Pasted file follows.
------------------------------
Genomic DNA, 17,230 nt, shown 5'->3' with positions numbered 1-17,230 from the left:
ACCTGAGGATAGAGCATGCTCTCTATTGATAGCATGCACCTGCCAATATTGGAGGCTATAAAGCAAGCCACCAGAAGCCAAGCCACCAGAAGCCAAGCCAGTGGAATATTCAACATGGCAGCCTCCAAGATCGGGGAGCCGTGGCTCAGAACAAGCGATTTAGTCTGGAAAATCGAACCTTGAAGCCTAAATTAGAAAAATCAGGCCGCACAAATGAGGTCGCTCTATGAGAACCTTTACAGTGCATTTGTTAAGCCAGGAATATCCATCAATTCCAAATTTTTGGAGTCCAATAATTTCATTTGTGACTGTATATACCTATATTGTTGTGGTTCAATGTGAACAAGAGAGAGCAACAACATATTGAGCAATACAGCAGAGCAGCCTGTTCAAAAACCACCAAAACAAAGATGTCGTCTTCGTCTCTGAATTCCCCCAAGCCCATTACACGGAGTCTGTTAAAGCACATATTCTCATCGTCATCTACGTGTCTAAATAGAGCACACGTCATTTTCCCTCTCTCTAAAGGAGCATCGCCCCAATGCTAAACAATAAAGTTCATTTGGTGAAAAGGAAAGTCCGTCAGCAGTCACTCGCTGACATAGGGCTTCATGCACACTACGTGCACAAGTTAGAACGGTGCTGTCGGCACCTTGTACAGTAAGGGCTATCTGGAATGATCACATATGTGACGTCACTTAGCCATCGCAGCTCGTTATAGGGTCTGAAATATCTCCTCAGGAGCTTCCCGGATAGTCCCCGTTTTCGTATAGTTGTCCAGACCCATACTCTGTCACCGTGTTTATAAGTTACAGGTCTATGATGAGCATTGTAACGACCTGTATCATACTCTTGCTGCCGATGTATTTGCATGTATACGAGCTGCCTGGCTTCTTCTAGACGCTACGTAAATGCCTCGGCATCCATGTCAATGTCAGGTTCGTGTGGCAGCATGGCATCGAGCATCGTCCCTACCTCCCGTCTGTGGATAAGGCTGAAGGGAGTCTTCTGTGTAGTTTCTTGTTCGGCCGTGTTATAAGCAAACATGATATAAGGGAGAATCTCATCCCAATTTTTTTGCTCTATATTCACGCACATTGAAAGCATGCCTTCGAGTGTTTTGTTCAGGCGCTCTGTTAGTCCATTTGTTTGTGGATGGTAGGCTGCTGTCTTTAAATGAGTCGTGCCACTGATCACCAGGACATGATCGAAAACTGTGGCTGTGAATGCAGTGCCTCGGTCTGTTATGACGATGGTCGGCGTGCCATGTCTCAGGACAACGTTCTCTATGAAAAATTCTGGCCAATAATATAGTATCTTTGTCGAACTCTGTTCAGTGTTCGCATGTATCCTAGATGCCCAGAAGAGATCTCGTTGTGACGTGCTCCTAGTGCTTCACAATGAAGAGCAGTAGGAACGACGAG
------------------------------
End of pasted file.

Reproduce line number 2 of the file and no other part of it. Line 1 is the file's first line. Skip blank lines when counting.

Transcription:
ACCTGAGGATAGAGCATGCTCTCTATTGATAGCATGCACCTGCCAATATTGGAGGCTATAAAGCAAGCCACCAGAAGCCAAGCCACCAGAAGCCAAGCCAGTGGAATATTCAACATGGCAGCCTCCAAGATCGGGGAGCCGTGGCTCAGAACAAGCGATTTAGTCTGGAAAATCGAACCTTGAAGCCTAAATTAGAAAAATCAGGCCGCACAAATGAGGTCGCTCTATGAGAACCTTTACAGTGCATTTGTTAAGCCAGGAATATCCATCAATTCCAAATTTTTGGAGTCCAATAATTTCATTTGTGACTGTATATACCTATATTGTTGTGGTTCAATGTGAACAAGAGAGAGCAACAACATATTGAGCAATACAGCAGAGCAGCCTGTTCAAAAACCACCAAAACAAAGATGTCGTCTTCGTCTCTGAATTCCCCCAAGCCCATTACACGGAGTCTGTTAAAGCACATATTCTCATCGTCATCTACGTGTCTAAATAGAGCACACGTCATTTTCCCTCTCTCTAAAGGAGCATCGCCCCAATGCTAAACAATAAAGTTCATTTGGTGAAAAGGAAAGTCCGTCAGCAGTCACTCGCTGACATAGGGCTTCATGCACACTACGTGCACAAGTTAGAACGGTGCTGTCGGCACCTTGTACAGTAAGGGCTATCTGGAATGATCACATATGTGACGTCACTTAGCCATCGCAGCTCGTTATAGGGTCTGAAATATCTCCTCAGGAGCTTCCCGGATAGTCCCCGTTTTCGTATAGTTGTCCAGACCCATACTCTGTCACCGTGTTTATAAGTTACAGGTCTATGATGAGCATTGTAACGACCTGTATCATACTCTTGCTGCCGATGTATTTGCATGTATACGAGCTGCCTGGCTTCTTCTAGACGCTACGTAAATGCCTCGGCATCCATGTCAATGTCAGGTTCGTGTGGCAGCATGGCATCGAGCATCGTCCCTACCTCCCGTCTGTGGATAAGGCTGAAGGGAGTCTTCTGTGTAGTTTCTTGTTCGGCCGTGTTATAAGCAAACATGATATAAGGGAGAATCTCATCCCAATTTTTTTGCTCTATATTCACGCACATTGAAAGCATGCCTTCGAGTGTTTTGTTCAGGCGCTCTGTTAGTCCATTTGTTTGTGGATGGTAGGCTGCTGTCTTTAAATGAGTCGTGCCACTGATCACCAGGACATGATCGAAAACTGTGGCTGTGAATGCAGTGCCTCGGTCTGTTATGACGATGGTCGGCGTGCCATGTCTCAGGACAACGTTCTCTATGAAAAATTCTGGCCAATAATATAGTATCTTTGTCGAACTCTGTTCAGTGTTCGCATGTATCCTAGATGCCCAGAAGAGATCTCGTTGTGACGTGCTCCTAGTGCTTCACAATGAAGAGCAGTAGGAACGACGAG